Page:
D&D is a game about exploration with no mechanics for exploration, just success (XP, treasure) or failure (traps, combat, hireling loyalty).
Taken from that perspective, what mechanics would you want in a game about social interaction?
It's an intriguing question and feeds directly into some of my personal interests. I also don't currently have the time and discipline to compose a Twitter-appropriate answer. So y'all get a blog post.
I'm going to talk about two sorts of mechanics here: randomized and inventory mechanics. D&D uses both, as do most of the games that came after. Randomized mechanics are the ones most folks think of when they discuss mechanics specifically, as opposed to rules. They're good when you want to introduce risk and uncertainty. Success usually yields a small reward (in classic D&D it opens up new areas for exploration and grants a few drips of treasure and EXP), but even success drains resources.
These resources are the basis for inventory mechanics. They basically are anything the party keeps track of that can be spent in the course of engaging in the game's primary activity. In classic D&D, we're talking about things like rations, light sources, rope, spells, and potions. Combined with the threat of combat and other randomized mechanics that threaten uncertain levels of resource drain, they serve as the (usually) soft limits on the amount of exploring the PCs can do. The game largely consists of the players judging the amount of risk vs. reward on further exploration based on the amount of resources they have left.
So, in a game of social interaction, we need rewards for successful interactions, and if we use classic D&D as our model, resources that are spent in social interaction and randomized events which could unexpected cause a greater drain on these resources.
First, let's take a look at the rewards. One of the interesting things about the rewards in classic D&D is that they primarily allow for more exploration. Higher levels, more magic, and large piles of coins give the PCs greater resources, which allow them to dare bigger risks. This creates an interesting feedback loop where the players are not only encouraged by success to do more exploring, but also given the wherewithal to do that exploring.
Taking this to our social interaction RPG, we can easily port over money as a reward for social interaction. It might be hard currency, as in D&D, or goods offered by clients who need our PCs to intercede on their behalf. (And these clients could also spur the game as a potential source of “adventures.”) On the other hand, the “currency” might be something more like credit. The more well-known you become, the more likely people are to loan you things, loan you money, or even give you things or do things for you for free, simply so they can get exposure to a larger pool of potential customers and have their work associated with you.
Experience levels also map over quite well. If the culture of the game includes hierarchical levels (and most do), going up a level might correspond to achieving a level of social fame that allows you to elevate yourself to the next hierarchical category: from commoner to noble, from layperson to clergy, from apprentice to master. Cultures with varied layers of social hierarchy and interaction would lend themselves well to this sort of gaming.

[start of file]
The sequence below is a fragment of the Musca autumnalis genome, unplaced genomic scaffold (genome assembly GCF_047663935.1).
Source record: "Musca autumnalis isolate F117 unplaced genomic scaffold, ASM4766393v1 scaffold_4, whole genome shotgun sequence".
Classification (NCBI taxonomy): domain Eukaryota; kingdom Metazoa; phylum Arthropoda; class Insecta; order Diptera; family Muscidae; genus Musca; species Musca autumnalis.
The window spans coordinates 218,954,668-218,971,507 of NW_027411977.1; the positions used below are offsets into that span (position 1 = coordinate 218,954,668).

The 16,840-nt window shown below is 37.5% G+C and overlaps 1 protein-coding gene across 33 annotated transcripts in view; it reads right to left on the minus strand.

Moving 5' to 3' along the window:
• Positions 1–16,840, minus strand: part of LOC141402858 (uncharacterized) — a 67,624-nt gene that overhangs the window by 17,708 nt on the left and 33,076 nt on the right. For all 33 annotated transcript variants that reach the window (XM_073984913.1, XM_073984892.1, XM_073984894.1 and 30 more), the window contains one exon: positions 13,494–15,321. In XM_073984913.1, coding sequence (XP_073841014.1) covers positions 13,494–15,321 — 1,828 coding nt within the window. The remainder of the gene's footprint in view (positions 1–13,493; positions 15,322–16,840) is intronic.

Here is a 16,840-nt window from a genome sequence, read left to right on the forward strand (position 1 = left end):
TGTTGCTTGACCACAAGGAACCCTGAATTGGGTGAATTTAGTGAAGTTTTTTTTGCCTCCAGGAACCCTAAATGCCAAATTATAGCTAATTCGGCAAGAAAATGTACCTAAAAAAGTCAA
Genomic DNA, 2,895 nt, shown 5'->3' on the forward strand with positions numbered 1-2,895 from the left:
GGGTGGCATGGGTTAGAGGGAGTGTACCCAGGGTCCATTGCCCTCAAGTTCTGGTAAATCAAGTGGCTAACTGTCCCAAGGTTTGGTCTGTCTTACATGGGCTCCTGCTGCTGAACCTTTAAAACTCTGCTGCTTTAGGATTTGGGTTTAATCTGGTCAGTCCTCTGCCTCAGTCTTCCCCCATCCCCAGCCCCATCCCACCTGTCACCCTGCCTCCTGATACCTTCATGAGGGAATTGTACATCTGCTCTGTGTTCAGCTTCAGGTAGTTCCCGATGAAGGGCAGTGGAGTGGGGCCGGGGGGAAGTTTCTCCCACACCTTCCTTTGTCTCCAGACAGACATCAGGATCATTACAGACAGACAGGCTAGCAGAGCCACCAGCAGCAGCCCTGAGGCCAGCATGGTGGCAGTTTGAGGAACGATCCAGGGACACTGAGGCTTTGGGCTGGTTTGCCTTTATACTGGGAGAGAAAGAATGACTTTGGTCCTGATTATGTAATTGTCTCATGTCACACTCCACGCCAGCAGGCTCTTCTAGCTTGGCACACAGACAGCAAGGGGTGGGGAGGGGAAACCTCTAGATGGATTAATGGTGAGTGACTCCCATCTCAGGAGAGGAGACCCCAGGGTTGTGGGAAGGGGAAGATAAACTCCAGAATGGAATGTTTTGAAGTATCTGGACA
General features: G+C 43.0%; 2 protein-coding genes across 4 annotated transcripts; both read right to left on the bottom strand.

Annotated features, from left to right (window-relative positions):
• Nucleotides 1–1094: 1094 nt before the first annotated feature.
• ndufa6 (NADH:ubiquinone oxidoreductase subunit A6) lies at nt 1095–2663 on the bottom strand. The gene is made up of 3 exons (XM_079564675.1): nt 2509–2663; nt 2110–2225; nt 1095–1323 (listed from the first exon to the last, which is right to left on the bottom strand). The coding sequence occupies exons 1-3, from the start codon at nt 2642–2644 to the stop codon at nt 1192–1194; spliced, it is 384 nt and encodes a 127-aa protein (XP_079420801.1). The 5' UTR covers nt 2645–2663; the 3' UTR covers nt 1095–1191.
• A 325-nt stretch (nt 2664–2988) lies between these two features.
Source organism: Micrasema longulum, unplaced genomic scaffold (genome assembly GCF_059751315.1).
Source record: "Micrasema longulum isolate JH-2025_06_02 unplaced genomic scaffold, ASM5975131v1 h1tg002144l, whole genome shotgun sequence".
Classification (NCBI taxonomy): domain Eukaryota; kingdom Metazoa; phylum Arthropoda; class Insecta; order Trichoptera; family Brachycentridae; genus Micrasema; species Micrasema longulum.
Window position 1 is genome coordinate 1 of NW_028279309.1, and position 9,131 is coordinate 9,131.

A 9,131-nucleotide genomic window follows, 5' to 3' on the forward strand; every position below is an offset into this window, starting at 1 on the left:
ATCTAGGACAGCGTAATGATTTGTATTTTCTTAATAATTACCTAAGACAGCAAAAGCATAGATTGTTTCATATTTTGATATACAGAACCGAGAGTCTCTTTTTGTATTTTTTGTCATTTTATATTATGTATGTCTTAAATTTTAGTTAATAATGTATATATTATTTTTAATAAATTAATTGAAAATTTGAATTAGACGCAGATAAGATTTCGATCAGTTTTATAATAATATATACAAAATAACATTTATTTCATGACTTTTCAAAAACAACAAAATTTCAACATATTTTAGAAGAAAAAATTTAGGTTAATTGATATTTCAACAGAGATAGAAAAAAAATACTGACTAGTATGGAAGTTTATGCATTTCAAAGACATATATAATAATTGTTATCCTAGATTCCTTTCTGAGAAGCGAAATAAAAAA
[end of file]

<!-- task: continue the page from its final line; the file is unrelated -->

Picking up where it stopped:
So these are your rewards. But how do you earn them? By engaging in social activities and interactions. Some of these may require very little risk for the PCs, but the greatest rewards should go to those who dare the most or find clever ways to minimize their risks, just as in classic D&D. What sort of activities are we talking about? I imagine they might be things like putting on events and spectacles (parties, circuses, the military defeat of a hated or threatening enemy, the publication of memoirs), attempts to forge personal alliances (marriages, blood-brotherhood, partnerships, friendships, romances, treaties, commerce), and overcoming social rivals or triumphing in social contests (court battles, legislation, duels, arguing policy points before a voting assembly or a monarch).
And these offer other suggestions for more personal, but probably more potent rewards: reputation, trust, and respect. Risking these, along with personal fortune, social standing and perhaps even life and limb (“...we mutually pledge to each other our Lives, our Fortunes, and our sacred Honor.”), the players would engage in acts designed to increase their social standing and collective influence. There may be some risk involved (Are the barbarians crushed before they breach the gates? Is the gala rained out? Does the Duchess attend our party or go to the opera instead?) and dice may be rolled. But all of these only set the stage for what such a game would be about: taking on a persona and interacting with each other and the NPCs. Just as classic D&D was about exploring but had no rules about exploring, so this social game would leave the actual interactions up to the players of the game. How the players approached the NPCs, engaged with them, and created the web of relationships the game is about should be left to them and their GM, not the whim of dice.
This, honestly, is what I think should be at the core of a game based on properties like Babylon 5. As for Oddysey's game, I suspect she wants a bit more swashbuckling and derring-do than I've implied above, and a bit less high society. But this sort of game is a ton of fun to think about.
Art by Raffaele Giannetti, José Benlliure y Gil, and Jean-Léon Gérôme.